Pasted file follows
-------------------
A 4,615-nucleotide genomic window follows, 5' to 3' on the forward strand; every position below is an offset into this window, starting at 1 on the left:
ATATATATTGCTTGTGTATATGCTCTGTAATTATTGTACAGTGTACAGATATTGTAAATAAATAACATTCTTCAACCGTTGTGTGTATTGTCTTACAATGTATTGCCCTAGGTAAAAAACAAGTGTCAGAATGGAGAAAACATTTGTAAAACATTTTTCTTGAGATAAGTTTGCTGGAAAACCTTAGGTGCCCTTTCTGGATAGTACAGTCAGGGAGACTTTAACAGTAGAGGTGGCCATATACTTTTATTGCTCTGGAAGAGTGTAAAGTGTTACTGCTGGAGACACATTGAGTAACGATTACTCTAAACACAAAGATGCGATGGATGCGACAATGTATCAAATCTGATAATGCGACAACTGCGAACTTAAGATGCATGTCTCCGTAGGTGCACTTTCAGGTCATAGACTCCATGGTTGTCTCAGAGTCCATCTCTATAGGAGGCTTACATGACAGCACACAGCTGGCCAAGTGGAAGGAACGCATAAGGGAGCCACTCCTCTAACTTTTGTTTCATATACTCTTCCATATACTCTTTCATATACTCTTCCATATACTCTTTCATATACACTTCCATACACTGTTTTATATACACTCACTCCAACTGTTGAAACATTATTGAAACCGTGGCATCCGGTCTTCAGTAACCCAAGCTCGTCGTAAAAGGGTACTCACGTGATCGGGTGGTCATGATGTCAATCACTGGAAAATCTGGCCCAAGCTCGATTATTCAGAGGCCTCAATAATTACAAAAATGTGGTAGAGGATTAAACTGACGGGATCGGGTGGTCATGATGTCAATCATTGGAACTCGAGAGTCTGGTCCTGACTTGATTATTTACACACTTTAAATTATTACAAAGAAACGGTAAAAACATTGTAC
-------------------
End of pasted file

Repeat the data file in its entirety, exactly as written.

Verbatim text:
A 4,615-nucleotide genomic window follows, 5' to 3' on the forward strand; every position below is an offset into this window, starting at 1 on the left:
ATATATATTGCTTGTGTATATGCTCTGTAATTATTGTACAGTGTACAGATATTGTAAATAAATAACATTCTTCAACCGTTGTGTGTATTGTCTTACAATGTATTGCCCTAGGTAAAAAACAAGTGTCAGAATGGAGAAAACATTTGTAAAACATTTTTCTTGAGATAAGTTTGCTGGAAAACCTTAGGTGCCCTTTCTGGATAGTACAGTCAGGGAGACTTTAACAGTAGAGGTGGCCATATACTTTTATTGCTCTGGAAGAGTGTAAAGTGTTACTGCTGGAGACACATTGAGTAACGATTACTCTAAACACAAAGATGCGATGGATGCGACAATGTATCAAATCTGATAATGCGACAACTGCGAACTTAAGATGCATGTCTCCGTAGGTGCACTTTCAGGTCATAGACTCCATGGTTGTCTCAGAGTCCATCTCTATAGGAGGCTTACATGACAGCACACAGCTGGCCAAGTGGAAGGAACGCATAAGGGAGCCACTCCTCTAACTTTTGTTTCATATACTCTTCCATATACTCTTTCATATACTCTTCCATATACTCTTTCATATACACTTCCATACACTGTTTTATATACACTCACTCCAACTGTTGAAACATTATTGAAACCGTGGCATCCGGTCTTCAGTAACCCAAGCTCGTCGTAAAAGGGTACTCACGTGATCGGGTGGTCATGATGTCAATCACTGGAAAATCTGGCCCAAGCTCGATTATTCAGAGGCCTCAATAATTACAAAAATGTGGTAGAGGATTAAACTGACGGGATCGGGTGGTCATGATGTCAATCATTGGAACTCGAGAGTCTGGTCCTGACTTGATTATTTACACACTTTAAATTATTACAAAGAAACGGTAAAAACATTGTAC